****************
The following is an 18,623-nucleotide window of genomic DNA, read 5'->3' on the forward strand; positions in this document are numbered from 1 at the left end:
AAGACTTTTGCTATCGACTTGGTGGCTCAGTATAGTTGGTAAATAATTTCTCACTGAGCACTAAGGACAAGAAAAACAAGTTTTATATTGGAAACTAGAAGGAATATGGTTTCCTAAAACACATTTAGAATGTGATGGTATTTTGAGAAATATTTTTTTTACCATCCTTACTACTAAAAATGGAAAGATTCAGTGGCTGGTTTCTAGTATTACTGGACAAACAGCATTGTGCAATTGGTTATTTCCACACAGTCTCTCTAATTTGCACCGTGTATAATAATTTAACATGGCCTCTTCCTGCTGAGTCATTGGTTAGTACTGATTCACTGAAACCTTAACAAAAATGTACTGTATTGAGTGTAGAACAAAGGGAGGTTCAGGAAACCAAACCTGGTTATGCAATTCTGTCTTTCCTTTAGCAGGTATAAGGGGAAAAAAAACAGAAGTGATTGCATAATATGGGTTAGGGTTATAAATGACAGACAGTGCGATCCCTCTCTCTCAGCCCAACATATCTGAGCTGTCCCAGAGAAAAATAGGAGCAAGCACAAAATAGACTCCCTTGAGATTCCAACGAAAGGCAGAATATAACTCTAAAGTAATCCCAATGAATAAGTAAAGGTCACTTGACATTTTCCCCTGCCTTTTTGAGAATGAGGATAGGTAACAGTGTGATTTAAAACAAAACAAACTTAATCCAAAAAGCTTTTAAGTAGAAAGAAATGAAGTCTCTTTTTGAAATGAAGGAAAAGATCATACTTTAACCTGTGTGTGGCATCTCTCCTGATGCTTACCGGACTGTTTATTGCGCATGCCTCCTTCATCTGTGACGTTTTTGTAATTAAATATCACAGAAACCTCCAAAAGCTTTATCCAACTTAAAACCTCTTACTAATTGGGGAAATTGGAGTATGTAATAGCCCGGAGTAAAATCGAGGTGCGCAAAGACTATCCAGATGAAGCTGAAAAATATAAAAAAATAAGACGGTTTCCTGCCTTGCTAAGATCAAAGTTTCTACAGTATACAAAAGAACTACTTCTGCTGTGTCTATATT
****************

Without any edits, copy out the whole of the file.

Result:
The following is an 18,623-nucleotide window of genomic DNA, read 5'->3' on the forward strand; positions in this document are numbered from 1 at the left end:
AAGACTTTTGCTATCGACTTGGTGGCTCAGTATAGTTGGTAAATAATTTCTCACTGAGCACTAAGGACAAGAAAAACAAGTTTTATATTGGAAACTAGAAGGAATATGGTTTCCTAAAACACATTTAGAATGTGATGGTATTTTGAGAAATATTTTTTTTACCATCCTTACTACTAAAAATGGAAAGATTCAGTGGCTGGTTTCTAGTATTACTGGACAAACAGCATTGTGCAATTGGTTATTTCCACACAGTCTCTCTAATTTGCACCGTGTATAATAATTTAACATGGCCTCTTCCTGCTGAGTCATTGGTTAGTACTGATTCACTGAAACCTTAACAAAAATGTACTGTATTGAGTGTAGAACAAAGGGAGGTTCAGGAAACCAAACCTGGTTATGCAATTCTGTCTTTCCTTTAGCAGGTATAAGGGGAAAAAAAACAGAAGTGATTGCATAATATGGGTTAGGGTTATAAATGACAGACAGTGCGATCCCTCTCTCTCAGCCCAACATATCTGAGCTGTCCCAGAGAAAAATAGGAGCAAGCACAAAATAGACTCCCTTGAGATTCCAACGAAAGGCAGAATATAACTCTAAAGTAATCCCAATGAATAAGTAAAGGTCACTTGACATTTTCCCCTGCCTTTTTGAGAATGAGGATAGGTAACAGTGTGATTTAAAACAAAACAAACTTAATCCAAAAAGCTTTTAAGTAGAAAGAAATGAAGTCTCTTTTTGAAATGAAGGAAAAGATCATACTTTAACCTGTGTGTGGCATCTCTCCTGATGCTTACCGGACTGTTTATTGCGCATGCCTCCTTCATCTGTGACGTTTTTGTAATTAAATATCACAGAAACCTCCAAAAGCTTTATCCAACTTAAAACCTCTTACTAATTGGGGAAATTGGAGTATGTAATAGCCCGGAGTAAAATCGAGGTGCGCAAAGACTATCCAGATGAAGCTGAAAAATATAAAAAAATAAGACGGTTTCCTGCCTTGCTAAGATCAAAGTTTCTACAGTATACAAAAGAACTACTTCTGCTGTGTCTATATT